Gina Rinehart declared herself a small businesswoman at the launch of her new book, Northern Australia and Then Some: Changes We Need to Make to Make Our Country Rich.
Most small businesspeople may not feel they have much in common with Australia's richest person, whose wealth is estimated at $20 billion, but Rinehart assured small businesses that she really was one of them in a whirlwind tour of Australia last week.
The mining magnate distanced herself from multinational miners who, she said, were better able to deal with the regulation that surrounds the mining industry.
"BHP Billiton and Rio Tinto have floors of people working on these approvals [but] it is really hard for small and medium business," she said at the launch.
Rinehart launched the book with events in Brisbane, Sydney and Melbourne.
Unlike most book launches, which welcome the media in a bid to generate publicity for the book, the mining billionaire excluded all journalists from the launch – including Fairfax, News Limited and Private Media – with the exception of Network Ten, which was granted access.
The launch was timed to coincide with the 60th anniversary of the flight made by Rinehart's father Lang Hancock, when he was blown off course flying south from the Pilbara to Perth in his small Auster aircraft and came across the huge iron ore bodies which were later to make his fortune.
While there are still no copies of the book in sight, we've sifted through Rinehart's speech launching the book to discover seven gems from Gina:
1. Develop the north
The mining magnate started Australians for Northern Development and Economic Vision with "concerned friends" in 2010 and part of the organisation's mandate is to call for further development in northern Australia, a theme Rinehart expanded on at her book launch.
"Dad and I wanted to see the benefits of hospitals, weatherproof roads, good education facilities, communication and other facilities, most of us in cities don't think much about, brought to the people of the north, through investment and business and development projects," she said.
2. Put a stop to Australia's debt
Rinehart warned the launch that the government needs to reign in Australia's debts.
"Boy do we need to see this happening today, as our Federal Government keeps increasing our nation's debts, and sadly our state governments adding to this burden, with far too little thought as to how we first create wealth and revenue, so there is something available to spend!," she said.
3. Turn northern Australia into a food bowl for Australia's neighbours
According to Rinehart, food production is the way of the future for Australia.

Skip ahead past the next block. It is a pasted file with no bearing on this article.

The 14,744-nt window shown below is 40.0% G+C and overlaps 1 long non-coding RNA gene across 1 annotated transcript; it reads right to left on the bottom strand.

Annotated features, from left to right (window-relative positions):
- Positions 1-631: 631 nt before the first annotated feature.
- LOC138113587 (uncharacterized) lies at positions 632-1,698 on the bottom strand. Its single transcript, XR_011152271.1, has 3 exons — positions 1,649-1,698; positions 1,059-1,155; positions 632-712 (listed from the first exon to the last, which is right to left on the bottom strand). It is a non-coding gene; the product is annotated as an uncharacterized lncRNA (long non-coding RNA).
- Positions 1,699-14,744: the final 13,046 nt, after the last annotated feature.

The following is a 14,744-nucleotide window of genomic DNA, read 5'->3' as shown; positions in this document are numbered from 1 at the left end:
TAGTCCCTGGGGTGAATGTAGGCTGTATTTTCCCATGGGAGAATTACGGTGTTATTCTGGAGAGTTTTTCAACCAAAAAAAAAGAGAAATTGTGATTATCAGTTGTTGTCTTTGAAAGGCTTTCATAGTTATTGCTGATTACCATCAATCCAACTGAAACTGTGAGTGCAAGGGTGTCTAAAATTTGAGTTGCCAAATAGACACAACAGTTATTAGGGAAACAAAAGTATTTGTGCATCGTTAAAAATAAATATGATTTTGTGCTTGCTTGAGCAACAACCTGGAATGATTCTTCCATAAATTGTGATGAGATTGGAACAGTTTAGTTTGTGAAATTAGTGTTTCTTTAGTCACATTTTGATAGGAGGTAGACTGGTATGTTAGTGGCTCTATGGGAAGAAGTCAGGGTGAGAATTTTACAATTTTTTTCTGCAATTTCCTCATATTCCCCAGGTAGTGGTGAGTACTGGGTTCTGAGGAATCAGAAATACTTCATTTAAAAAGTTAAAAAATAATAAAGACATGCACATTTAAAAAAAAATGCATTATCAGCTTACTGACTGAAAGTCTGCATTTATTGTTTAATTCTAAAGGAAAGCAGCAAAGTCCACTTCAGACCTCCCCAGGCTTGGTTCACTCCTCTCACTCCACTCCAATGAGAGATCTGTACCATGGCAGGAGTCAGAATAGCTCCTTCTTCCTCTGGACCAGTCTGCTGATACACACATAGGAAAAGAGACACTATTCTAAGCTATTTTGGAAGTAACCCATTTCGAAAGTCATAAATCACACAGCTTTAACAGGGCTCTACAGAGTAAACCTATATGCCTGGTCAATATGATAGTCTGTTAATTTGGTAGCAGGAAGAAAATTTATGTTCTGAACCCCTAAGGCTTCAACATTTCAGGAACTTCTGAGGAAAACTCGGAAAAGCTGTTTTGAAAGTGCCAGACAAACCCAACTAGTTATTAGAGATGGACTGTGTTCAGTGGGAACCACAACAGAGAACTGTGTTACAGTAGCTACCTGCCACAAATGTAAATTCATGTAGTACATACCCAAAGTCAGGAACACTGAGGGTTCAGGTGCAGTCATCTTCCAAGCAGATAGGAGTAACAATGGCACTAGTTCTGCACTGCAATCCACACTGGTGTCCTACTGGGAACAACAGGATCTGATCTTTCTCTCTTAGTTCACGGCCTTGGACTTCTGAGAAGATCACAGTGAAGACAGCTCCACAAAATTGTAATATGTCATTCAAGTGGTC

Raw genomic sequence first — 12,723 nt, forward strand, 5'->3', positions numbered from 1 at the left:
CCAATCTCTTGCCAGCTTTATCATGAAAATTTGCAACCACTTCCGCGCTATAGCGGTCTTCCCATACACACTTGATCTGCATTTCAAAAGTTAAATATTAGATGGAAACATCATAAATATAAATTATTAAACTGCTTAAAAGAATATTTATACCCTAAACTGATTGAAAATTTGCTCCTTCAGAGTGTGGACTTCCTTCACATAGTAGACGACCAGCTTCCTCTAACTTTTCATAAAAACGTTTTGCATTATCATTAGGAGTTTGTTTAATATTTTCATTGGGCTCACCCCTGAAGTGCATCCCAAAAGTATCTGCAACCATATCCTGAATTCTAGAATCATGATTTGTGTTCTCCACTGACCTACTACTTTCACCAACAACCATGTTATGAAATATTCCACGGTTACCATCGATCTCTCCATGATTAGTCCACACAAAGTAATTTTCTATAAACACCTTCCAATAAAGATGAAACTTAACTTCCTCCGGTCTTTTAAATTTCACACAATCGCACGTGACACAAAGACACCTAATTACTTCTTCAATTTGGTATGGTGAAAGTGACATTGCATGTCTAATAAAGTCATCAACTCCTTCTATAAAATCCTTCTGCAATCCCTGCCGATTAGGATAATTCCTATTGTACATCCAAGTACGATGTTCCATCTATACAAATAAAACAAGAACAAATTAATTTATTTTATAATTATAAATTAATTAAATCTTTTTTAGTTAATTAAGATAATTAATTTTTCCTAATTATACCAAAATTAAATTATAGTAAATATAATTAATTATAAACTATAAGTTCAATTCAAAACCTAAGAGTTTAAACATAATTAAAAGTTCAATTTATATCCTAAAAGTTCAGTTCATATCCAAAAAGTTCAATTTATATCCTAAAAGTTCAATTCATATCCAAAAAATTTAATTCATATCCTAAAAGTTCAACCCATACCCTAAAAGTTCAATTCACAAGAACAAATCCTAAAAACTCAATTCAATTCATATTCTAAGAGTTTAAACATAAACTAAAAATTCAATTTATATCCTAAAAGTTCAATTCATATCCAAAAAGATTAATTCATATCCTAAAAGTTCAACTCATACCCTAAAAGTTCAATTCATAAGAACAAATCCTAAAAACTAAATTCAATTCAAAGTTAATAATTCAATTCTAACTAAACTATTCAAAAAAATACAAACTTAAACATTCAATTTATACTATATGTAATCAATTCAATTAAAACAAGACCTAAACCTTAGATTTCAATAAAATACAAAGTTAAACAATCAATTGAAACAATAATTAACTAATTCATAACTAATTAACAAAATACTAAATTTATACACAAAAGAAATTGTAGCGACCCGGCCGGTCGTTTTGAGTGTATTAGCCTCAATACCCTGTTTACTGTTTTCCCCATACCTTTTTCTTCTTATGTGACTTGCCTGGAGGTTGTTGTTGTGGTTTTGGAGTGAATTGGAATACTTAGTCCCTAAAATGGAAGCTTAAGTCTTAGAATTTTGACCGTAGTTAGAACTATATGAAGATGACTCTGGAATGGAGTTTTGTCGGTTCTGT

"I mention food because I see this is going to be a great need for the world, especially for our more populous friends or more increasingly populous neighbours, to our north," she said.
"We need to make better use of our northern land by making water more available for it. We need to see, for instance, pipelines or channels carrying surplus water from the Kimberley put to use that is otherwise being wasted. But this takes money, and requires policies to make investment welcome.
4. More investment in mining
Somewhat predictably, Rinehart believes further investment is needed in mining for Australia to prosper and the billionaire also expressed concern for the state of social services.
"The investment in our mining industry has been very positive for Australia, but we need to be doing more, if we want, as I do, more revenue for our defence, our police, our elderly, our hospitals, roads and infrastructure, and communication, to be able to repay our debts and enable sustainable job opportunities for existing and future generations," she said.
5. Earn more revenue
This further investment will enable Australia to earn more revenue which, according to Rinehart, is crucial to enable more spending.
"We need to earn revenue before we can spend it. We need to focus more on the earning, not just the spending, and for this we need to have a good environment to make investment welcome," she said.
6. Beware of Australia turning into Greece, Spain or Portugal
Rinehart cautioned Australia is at risk of turning into flailing European economies Greece, Spain or Portugal.
"We don't want to see Australia continue on a course with too many heads buried in the sand, critical investors discouraged by bad policies – even hated – too few understanding the problems, while Australia moves towards being another Greece, Spain or Portugal," she said.
7. Create better policies for small business
As a small businesswoman herself and the head of the little-known Small Business Association, Rinehart called for better policies for small businesses. She said her company will donate an annual prize to the SBA for the person who has done the most in Australia to promote or protect small business in Australia.
"To me, small business and the mining and related industries and other primary industries are the backbone of our great country, and critical to our country's future," she said.
"We need to create better policies for small businesses to prosper, reinvest and grow in Australia, and consequently make the contribution and create the opportunities Australia needs."
This article was first published on Women's Agenda's sister site, SmartCompany.
Cara Waters is the editor of SmartCompany, a sister site of Women's Agenda.
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